The Data Digest: Consumers Want Devices To Talk Back
My parents were recently gifted their first Amazon Echo — and as you might guess, I’ve been thrilled to observe first-hand how a household of relative tech Luddites responds to the device. Delighted fascination, tempered by security concerns, drives these Baby Boomers to test the depth of Alexa’s knowledge by asking one-off random questions.
My parents’ reactions, and an initial read of our data about device interactions overall, might suggest consumers’ short-term intrigue with voice assistant speakers but skepticism about their long-term impact: Forrester’s Consumer Technographics® data shows that just 6% of US online adults and 2% of European online adults currently use standalone speakers — and only for basic activities like checking the weather, listening to audio, or setting a timer.
But as consumers get comfortable interacting with these voice assistants for simple functions, their appetite to execute more complex tasks grows quickly. Our Consumer Technographics® data also shows that US and European online adults with a voice assistant speaker want to start using the device to inform their lifestyle choices and purchase decisions:
My parents may not realize it now, but their acquaintance with Amazon Alexa will accelerate their embrace of voice-controlled experiences overall: Although more people use Siri, Google Now, and Cortana, Alexa delivers the “stickiest” voice experience — more than four in 10 Alexa users in the US and Europe engage with “her” at least once a day.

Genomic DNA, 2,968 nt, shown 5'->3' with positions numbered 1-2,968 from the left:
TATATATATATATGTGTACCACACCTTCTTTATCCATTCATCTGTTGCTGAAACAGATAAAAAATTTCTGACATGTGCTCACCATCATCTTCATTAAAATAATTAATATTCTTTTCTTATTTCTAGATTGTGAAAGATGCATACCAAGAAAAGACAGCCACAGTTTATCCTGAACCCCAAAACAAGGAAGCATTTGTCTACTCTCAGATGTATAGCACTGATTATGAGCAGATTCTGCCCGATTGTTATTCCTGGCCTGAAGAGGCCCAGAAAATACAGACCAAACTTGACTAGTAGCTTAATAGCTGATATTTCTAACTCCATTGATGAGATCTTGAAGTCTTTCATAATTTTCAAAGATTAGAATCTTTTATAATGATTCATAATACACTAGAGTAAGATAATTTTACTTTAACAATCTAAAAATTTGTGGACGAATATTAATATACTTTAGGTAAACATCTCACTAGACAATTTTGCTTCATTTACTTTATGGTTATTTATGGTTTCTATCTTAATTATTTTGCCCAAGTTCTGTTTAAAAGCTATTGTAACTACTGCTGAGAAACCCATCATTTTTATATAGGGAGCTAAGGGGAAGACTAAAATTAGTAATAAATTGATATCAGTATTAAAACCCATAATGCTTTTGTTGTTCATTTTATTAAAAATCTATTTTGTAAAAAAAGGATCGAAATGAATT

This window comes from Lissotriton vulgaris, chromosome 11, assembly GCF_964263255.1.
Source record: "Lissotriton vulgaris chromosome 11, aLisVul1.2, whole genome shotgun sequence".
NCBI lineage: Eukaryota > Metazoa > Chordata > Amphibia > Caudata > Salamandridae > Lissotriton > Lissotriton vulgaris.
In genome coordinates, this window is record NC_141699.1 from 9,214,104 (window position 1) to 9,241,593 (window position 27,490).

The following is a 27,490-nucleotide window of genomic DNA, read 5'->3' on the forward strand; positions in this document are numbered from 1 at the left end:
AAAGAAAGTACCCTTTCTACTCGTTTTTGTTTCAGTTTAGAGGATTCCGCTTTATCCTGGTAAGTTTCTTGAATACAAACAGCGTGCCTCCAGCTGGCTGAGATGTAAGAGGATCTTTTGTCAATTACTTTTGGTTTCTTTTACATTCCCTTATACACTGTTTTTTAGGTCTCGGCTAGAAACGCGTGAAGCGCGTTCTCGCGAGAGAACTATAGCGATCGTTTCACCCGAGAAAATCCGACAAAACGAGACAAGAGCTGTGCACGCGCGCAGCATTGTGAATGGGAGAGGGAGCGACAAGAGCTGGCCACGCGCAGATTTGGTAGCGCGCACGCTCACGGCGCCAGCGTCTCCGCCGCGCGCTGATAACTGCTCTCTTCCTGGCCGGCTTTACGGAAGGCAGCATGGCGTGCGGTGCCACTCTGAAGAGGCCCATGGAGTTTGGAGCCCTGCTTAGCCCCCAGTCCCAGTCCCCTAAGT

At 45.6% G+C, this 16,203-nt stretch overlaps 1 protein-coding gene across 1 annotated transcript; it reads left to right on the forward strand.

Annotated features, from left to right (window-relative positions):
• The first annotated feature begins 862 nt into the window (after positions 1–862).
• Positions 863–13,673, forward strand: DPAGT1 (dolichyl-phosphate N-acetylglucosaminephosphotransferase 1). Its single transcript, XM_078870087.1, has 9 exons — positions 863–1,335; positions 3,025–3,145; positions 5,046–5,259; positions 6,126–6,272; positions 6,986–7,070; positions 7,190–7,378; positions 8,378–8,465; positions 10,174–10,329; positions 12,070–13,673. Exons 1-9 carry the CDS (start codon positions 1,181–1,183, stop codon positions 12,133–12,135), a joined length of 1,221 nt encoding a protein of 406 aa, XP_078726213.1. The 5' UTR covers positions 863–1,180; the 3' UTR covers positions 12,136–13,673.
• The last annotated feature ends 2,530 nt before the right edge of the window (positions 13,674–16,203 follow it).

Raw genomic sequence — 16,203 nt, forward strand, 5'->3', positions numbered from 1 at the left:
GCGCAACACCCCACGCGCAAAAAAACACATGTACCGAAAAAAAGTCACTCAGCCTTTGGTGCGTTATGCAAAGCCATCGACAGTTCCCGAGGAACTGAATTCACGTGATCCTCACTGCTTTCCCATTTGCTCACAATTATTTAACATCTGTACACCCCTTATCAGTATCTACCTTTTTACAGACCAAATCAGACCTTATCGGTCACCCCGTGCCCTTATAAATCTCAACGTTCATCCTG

Smart speaker usage will pick up speed and will eventually shape the smart home devices category: Forrester’s ForecastView data predicts that smart speakers will grow at a CAGR of 50.9% to reach 166.2 million in 2022. But as my colleague Jacob Morgan notes in his recent report: “Consumers will get increasingly comfortable with conversational interfaces, but most firms force people to talk to machines like machines. Voice assistants will gain traction in 2018, but the sophistication of services will remain low.”
People have been using voice interaction since prehistoric times and have even been talking at their devices for years. Thanks to portable, personalized, easy-to-use voice assistants, consumers are now ready for their devices to talk back and to talk to one another. At the end of the day, the voice assistants that resonate with increasingly empowered consumers will deliver more than functional, mechanical help — they will forge consumer relationships based on empathy and trust.